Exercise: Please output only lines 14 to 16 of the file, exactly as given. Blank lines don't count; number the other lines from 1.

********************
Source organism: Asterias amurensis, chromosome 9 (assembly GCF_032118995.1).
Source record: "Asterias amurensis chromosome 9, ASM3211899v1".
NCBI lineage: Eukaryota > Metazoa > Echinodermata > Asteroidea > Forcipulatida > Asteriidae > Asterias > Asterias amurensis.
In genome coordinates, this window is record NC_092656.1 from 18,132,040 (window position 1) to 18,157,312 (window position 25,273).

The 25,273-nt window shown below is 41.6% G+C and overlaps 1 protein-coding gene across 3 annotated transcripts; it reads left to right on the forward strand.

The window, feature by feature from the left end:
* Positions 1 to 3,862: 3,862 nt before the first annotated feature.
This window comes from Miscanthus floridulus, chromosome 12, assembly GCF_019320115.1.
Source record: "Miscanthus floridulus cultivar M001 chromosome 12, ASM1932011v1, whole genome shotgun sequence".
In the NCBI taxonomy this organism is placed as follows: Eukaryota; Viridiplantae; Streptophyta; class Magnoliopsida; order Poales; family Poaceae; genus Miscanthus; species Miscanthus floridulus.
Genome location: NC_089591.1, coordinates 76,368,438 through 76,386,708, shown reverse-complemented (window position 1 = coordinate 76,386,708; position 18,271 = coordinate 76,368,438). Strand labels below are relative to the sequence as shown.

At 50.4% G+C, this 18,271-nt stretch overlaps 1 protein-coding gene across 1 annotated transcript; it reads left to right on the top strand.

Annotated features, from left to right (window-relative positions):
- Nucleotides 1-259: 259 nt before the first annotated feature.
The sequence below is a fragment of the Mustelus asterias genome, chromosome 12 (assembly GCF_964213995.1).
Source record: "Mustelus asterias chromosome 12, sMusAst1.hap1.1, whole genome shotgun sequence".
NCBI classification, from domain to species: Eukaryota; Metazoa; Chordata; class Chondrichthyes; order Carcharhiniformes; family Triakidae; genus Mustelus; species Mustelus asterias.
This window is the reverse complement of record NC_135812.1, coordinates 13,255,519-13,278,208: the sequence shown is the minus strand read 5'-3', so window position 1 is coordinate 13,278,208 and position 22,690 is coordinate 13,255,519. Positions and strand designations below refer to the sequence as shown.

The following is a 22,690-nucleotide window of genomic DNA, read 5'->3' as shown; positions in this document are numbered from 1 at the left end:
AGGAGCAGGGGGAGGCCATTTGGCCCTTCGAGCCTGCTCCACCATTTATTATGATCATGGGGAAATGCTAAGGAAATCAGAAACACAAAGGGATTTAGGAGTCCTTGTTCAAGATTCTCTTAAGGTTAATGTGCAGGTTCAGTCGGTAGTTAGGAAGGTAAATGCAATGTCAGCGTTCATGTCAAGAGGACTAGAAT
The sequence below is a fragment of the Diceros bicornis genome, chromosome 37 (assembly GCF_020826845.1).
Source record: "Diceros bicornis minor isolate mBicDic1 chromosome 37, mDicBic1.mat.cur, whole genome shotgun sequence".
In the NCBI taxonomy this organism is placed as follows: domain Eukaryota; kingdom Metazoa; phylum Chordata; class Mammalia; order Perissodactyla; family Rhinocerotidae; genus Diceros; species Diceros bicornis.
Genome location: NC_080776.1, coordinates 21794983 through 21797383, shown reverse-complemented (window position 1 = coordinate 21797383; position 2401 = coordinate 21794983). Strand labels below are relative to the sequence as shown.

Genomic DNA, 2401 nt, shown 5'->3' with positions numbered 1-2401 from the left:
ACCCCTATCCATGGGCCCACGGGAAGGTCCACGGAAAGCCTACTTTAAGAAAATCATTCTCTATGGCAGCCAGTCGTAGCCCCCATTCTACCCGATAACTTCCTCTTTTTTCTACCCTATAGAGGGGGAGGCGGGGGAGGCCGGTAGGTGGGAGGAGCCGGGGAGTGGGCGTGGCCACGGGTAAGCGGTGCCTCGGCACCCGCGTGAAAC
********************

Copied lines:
- Nucleotides 1-259: 259 nt before the first annotated feature.
The sequence below is a fragment of the Mustelus asterias genome, chromosome 12 (assembly GCF_964213995.1).
Source record: "Mustelus asterias chromosome 12, sMusAst1.hap1.1, whole genome shotgun sequence".